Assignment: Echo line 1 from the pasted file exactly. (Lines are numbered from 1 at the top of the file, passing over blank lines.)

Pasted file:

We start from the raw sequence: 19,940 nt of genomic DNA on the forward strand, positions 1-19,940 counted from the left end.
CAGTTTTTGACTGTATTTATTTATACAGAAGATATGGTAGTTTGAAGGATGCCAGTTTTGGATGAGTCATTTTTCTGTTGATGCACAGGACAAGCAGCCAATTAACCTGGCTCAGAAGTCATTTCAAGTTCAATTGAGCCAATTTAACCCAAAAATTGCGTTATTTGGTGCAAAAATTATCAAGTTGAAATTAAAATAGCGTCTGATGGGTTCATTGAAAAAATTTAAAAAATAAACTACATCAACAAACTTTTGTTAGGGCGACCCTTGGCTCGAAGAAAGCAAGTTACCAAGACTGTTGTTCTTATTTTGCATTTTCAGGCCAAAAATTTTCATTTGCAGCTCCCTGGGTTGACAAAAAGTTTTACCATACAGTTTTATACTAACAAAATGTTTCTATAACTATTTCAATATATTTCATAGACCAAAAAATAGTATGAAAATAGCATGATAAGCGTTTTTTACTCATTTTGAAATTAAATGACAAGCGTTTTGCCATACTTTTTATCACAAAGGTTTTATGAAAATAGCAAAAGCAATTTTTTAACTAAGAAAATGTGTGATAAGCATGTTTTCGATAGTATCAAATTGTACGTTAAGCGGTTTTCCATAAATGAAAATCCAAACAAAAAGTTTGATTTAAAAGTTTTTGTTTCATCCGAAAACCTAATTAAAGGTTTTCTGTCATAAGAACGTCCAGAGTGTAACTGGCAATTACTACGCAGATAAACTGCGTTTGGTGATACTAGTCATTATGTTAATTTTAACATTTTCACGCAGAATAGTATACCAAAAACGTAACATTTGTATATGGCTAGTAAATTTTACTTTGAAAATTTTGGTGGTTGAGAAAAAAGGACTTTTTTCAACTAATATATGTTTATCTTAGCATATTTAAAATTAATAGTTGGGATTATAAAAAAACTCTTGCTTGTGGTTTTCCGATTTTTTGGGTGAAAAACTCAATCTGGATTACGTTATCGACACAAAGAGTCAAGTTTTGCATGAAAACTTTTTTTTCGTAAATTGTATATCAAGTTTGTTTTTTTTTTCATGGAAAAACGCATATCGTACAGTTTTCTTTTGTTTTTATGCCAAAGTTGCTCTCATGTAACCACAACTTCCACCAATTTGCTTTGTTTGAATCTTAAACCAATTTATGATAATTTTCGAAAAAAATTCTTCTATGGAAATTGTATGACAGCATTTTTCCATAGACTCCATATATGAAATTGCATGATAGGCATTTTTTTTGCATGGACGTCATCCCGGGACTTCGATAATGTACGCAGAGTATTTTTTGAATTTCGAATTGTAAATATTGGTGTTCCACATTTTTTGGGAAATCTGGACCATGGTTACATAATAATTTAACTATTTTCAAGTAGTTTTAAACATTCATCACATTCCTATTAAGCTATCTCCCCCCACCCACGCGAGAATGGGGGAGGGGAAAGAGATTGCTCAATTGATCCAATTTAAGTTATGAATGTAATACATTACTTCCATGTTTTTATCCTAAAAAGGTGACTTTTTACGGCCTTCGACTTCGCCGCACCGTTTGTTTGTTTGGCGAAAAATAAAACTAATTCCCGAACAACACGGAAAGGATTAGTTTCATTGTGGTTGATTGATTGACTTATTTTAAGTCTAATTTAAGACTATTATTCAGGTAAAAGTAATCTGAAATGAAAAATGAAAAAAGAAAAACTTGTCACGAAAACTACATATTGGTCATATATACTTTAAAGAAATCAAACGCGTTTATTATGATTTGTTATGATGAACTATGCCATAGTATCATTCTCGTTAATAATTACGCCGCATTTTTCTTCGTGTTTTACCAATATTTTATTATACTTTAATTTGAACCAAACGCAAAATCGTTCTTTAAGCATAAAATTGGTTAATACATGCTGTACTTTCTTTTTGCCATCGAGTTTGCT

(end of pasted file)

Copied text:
We start from the raw sequence: 19,940 nt of genomic DNA on the forward strand, positions 1-19,940 counted from the left end.